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Falls  WA;  Miserendino  MJD;  Davis  M:  Extinction of fear-potentiated startle: blockade by infusion of an NMDA antagonist into the amygdala.  J Neurosci 1992; 12:854–863
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Myers  KM;  Davis  M:  Behavioral and neural analysis of extinction.  Neuron 2002; 36:567–584
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Ledgerwood  L;  Richardson  R;  Cranney  J:  Effects of d-cycloserine on extinction of conditioned freezing.  Behav Neurosci 2003; 117:341–349
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Davis  M;  Walker  DL;  Myers  KM:  Role of the amygdala in fear extinction measured with potentiated startle.  Ann N Y Acad Sci 2003; 985:218–232
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Walker  DL;  Ressler  KJ;  Lu  KT;  Davis  M:  Facilitation of conditioned fear extinction by systemic administration or intra-amygdala infusions of d-cycloserine as assessed with fear-potentiated startle in rats.  J Neurosci 2002; 22:2343–2351
[PubMed]
 
Siegmund  A;  Golfels  F;  Finck  C;  Halisch  A;  Räth  D;  Plag  J;  Ströhle  A:  d-Cycloserine does not improve but might slightly speed up the outcome of in-vivo exposure therapy in patients with severe agoraphobia and panic disorder in a randomized double blind clinical trial.  J Psychiatr Res 2011; 45:1042–1047
[CrossRef] | [PubMed]
 
Guastella  AJ;  Dadds  MR;  Lovibond  PF;  Mitchell  P;  Richardson  R:  A randomized controlled trial of the effect of d-cycloserine on exposure therapy for spider fear.  J Psychiatr Res 2007; 41:466–471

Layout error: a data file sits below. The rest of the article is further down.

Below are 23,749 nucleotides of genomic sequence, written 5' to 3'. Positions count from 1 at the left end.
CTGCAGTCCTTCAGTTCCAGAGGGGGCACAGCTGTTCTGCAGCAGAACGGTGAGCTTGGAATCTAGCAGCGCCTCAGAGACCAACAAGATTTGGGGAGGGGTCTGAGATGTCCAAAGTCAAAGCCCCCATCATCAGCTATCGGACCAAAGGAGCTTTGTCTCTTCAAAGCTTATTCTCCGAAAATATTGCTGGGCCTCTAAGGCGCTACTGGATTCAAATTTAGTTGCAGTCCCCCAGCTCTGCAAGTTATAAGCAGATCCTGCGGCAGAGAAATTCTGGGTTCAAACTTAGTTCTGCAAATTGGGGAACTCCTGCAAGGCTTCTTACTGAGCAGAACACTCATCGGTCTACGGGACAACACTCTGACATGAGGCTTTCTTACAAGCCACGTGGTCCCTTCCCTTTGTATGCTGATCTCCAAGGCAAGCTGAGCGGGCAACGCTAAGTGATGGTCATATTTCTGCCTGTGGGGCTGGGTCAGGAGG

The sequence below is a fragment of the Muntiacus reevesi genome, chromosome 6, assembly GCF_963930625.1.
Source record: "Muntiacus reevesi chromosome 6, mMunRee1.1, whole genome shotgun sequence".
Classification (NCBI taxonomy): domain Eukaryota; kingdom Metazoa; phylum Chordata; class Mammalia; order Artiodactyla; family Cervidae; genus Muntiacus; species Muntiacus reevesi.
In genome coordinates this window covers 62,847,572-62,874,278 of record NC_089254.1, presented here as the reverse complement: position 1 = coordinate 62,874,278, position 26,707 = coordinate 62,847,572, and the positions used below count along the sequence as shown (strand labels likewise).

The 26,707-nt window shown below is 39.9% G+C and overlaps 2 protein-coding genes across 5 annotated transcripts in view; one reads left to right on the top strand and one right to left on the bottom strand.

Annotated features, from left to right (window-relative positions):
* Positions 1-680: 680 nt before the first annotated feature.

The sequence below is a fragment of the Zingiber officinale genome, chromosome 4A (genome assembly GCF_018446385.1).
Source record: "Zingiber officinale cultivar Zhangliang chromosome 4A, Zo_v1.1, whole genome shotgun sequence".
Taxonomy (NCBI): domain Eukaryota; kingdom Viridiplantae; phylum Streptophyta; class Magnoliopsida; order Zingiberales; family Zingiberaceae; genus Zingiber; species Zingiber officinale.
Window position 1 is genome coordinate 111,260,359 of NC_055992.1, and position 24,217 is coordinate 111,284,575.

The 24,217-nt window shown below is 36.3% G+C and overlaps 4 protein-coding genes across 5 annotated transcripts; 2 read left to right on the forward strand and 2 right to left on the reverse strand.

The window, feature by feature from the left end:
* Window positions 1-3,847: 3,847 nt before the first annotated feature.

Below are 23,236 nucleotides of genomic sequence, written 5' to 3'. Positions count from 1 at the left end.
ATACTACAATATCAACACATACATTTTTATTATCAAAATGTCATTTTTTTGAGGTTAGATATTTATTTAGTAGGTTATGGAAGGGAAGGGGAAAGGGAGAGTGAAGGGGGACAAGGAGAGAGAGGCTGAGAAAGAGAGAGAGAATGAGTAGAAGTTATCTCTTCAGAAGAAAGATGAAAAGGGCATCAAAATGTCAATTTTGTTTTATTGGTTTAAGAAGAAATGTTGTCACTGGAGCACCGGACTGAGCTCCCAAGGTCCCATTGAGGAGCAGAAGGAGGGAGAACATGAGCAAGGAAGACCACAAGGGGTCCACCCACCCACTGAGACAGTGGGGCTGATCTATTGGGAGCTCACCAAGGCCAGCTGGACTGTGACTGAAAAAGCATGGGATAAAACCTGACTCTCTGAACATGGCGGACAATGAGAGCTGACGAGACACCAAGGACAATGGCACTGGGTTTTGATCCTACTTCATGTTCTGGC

[CrossRef] | [PubMed]
 
Storch  EA;  Merlo  LJ;  Bengtson  M;  Murphy  TK;  Lewis  MH;  Yang  MC;  Jacob  ML;  Larson  M;  Hirsh  A;  Fernandez  M;  Geffken  GR;  Goodman  WK:  d-Cycloserine does not enhance exposure-response prevention therapy in obsessive-compulsive disorder.  Int Clin Psychopharmacol 2007; 22:230–237
[CrossRef] | [PubMed]
 
Berry  AC;  Rosenfield  D;  Smits  JAJ:  Extinction retention predicts improvement in social anxiety symptoms following exposure therapy.  Depress Anxiety 2009; 26:22–27
[CrossRef] | [PubMed]
 
Hofmann  SG:  Cognitive processes during fear acquisition and extinction in animals and humans: implications for exposure therapy of anxiety disorders.  Clin Psychol Rev 2008; 28:199–210
[CrossRef] | [PubMed]
 
Hofmann  SG;  Sawyer  AT;  Asnaani  A:  d-Cycloserine as an augmentation strategy for cognitive behavioral therapy for anxiety disorders: an update.  Curr Pharm Des 2012; 18:5659–5662
[CrossRef] | [PubMed]
 
Hofmann  SG;  Meuret  AE;  Smits  JAJ;  Simon  NM;  Pollack  MH;  Eisenmenger  K;  Shiekh  M;  Otto  MW:  Augmentation of exposure therapy with d-cycloserine for social anxiety disorder.  Arch Gen Psychiatry 2006; 63:298–304